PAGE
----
Momentum is the phenomenon that securities which have performed well relative to peers (winners) on average continue to outperform, and securities that have performed relatively poorly (losers) tend to continue to underperform.
The existence of momentum is a well-established empirical fact. The return premium is evident in 212 years of U.S. equity data (from 1801 to 2012) — as well as U.K. equity data dating back to the Victorian age in over 20 years of out-of-sample evidence from its original discovery, in 40 other countries and in more than a dozen other asset classes. Some of this evidence predates academic research in financial economics, suggesting that the momentum premium has been a part of markets for as long as there have been markets.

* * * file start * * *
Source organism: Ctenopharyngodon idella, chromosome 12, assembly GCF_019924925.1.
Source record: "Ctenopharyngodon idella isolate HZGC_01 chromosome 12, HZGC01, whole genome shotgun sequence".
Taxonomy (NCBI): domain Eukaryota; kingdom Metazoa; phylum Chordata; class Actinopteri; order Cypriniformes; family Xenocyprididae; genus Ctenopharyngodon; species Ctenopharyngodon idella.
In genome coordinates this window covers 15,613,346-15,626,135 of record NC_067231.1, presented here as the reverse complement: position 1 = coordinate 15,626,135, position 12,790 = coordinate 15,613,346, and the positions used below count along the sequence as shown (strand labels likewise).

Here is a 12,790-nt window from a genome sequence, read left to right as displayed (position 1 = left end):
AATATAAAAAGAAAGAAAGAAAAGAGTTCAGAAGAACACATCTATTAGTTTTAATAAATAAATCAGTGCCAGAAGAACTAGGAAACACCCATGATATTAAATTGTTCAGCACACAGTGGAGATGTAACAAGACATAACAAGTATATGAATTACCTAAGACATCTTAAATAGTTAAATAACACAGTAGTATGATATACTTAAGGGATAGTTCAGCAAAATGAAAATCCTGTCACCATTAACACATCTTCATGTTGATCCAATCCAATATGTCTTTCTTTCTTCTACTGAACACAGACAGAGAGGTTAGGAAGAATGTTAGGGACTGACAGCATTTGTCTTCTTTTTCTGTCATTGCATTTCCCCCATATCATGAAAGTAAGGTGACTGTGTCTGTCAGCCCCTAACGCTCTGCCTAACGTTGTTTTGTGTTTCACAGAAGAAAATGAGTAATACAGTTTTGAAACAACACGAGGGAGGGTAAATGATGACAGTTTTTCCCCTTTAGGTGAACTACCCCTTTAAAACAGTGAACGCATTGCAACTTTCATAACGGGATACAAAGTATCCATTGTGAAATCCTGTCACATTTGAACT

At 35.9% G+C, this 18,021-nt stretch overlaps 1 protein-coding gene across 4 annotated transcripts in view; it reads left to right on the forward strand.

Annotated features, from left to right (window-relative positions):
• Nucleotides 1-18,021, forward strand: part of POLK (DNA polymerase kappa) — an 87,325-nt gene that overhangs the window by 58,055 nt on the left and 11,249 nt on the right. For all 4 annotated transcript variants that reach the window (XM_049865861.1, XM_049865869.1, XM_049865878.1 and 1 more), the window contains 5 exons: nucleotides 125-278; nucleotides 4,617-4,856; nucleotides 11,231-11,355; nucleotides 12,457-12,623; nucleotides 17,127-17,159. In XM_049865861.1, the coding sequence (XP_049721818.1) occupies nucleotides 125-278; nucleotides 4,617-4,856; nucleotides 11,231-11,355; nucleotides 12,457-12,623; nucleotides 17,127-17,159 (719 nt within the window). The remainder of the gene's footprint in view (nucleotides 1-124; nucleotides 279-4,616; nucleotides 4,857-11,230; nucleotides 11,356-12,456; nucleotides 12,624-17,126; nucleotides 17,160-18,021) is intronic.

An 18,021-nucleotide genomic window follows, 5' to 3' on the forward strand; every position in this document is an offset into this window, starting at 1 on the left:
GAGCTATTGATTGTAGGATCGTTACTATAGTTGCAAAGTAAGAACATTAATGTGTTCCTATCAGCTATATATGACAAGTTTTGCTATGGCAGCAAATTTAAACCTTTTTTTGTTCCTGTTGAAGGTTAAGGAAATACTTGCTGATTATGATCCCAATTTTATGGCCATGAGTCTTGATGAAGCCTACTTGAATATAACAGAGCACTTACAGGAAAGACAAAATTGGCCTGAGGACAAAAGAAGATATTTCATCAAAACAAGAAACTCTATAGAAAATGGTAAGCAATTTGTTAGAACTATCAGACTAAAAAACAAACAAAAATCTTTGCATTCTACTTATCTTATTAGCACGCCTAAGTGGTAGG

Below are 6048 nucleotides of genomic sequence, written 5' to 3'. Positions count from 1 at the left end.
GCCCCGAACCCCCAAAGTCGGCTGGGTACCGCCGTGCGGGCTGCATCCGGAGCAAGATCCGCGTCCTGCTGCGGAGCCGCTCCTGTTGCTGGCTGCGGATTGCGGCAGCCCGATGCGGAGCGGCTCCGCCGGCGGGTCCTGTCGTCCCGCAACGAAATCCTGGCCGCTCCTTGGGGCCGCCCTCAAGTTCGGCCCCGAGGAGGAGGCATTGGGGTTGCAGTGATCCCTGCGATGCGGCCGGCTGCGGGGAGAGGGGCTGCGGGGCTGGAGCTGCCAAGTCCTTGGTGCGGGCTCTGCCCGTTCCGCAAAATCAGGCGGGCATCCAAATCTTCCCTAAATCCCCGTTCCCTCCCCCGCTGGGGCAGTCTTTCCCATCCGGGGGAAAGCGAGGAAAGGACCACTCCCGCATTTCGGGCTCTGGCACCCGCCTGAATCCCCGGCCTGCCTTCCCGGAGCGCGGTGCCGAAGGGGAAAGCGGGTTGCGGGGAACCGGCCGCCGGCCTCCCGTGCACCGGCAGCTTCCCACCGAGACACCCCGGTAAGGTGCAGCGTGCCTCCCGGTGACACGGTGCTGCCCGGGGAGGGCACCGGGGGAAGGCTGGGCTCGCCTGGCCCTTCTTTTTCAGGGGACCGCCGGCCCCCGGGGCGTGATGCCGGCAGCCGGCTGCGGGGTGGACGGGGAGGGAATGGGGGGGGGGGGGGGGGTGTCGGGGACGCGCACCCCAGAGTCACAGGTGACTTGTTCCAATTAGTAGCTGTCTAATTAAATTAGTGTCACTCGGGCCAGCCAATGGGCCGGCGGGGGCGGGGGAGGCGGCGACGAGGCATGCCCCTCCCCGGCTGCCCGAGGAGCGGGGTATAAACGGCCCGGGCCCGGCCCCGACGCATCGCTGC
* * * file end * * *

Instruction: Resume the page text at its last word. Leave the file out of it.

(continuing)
However, as momentum strategies have grown in popularity, so have myths around them. Some of the most common myths are that momentum is too “small and sporadic” a factor, works mostly on the short side, works well only among small stocks and doesn't survive trading costs. Furthermore, some argue that momentum is best used as a "screen," not as a regular factor in an investment process. Others will go so far as to say that momentum investing is like a game of “hot potato,” implying that it isn't a serious investment strategy, with no theory or reasonable explanation to back it up.
In this essay we address and refute these myths using both widely circulated academic papers and data from Kenneth French's publicly available website, a standard dataset used by both academics and practitioners.